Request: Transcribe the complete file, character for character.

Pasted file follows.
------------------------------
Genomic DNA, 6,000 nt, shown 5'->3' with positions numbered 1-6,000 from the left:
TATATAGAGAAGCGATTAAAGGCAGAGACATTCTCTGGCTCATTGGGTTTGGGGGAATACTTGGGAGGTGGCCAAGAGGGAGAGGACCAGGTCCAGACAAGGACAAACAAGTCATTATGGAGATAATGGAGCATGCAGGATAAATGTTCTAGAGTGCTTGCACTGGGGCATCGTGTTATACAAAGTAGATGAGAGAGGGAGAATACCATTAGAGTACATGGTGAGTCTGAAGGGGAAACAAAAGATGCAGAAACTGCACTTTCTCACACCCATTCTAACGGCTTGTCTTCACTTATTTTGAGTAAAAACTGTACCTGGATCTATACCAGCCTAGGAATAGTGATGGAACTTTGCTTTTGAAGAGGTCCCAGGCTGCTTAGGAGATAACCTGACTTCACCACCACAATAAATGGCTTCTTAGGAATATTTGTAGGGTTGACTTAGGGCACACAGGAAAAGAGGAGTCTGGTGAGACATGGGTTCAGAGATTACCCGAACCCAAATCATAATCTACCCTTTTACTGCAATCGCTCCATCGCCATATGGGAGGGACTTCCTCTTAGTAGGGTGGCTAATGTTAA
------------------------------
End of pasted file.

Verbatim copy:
Genomic DNA, 6,000 nt, shown 5'->3' with positions numbered 1-6,000 from the left:
TATATAGAGAAGCGATTAAAGGCAGAGACATTCTCTGGCTCATTGGGTTTGGGGGAATACTTGGGAGGTGGCCAAGAGGGAGAGGACCAGGTCCAGACAAGGACAAACAAGTCATTATGGAGATAATGGAGCATGCAGGATAAATGTTCTAGAGTGCTTGCACTGGGGCATCGTGTTATACAAAGTAGATGAGAGAGGGAGAATACCATTAGAGTACATGGTGAGTCTGAAGGGGAAACAAAAGATGCAGAAACTGCACTTTCTCACACCCATTCTAACGGCTTGTCTTCACTTATTTTGAGTAAAAACTGTACCTGGATCTATACCAGCCTAGGAATAGTGATGGAACTTTGCTTTTGAAGAGGTCCCAGGCTGCTTAGGAGATAACCTGACTTCACCACCACAATAAATGGCTTCTTAGGAATATTTGTAGGGTTGACTTAGGGCACACAGGAAAAGAGGAGTCTGGTGAGACATGGGTTCAGAGATTACCCGAACCCAAATCATAATCTACCCTTTTACTGCAATCGCTCCATCGCCATATGGGAGGGACTTCCTCTTAGTAGGGTGGCTAATGTTAA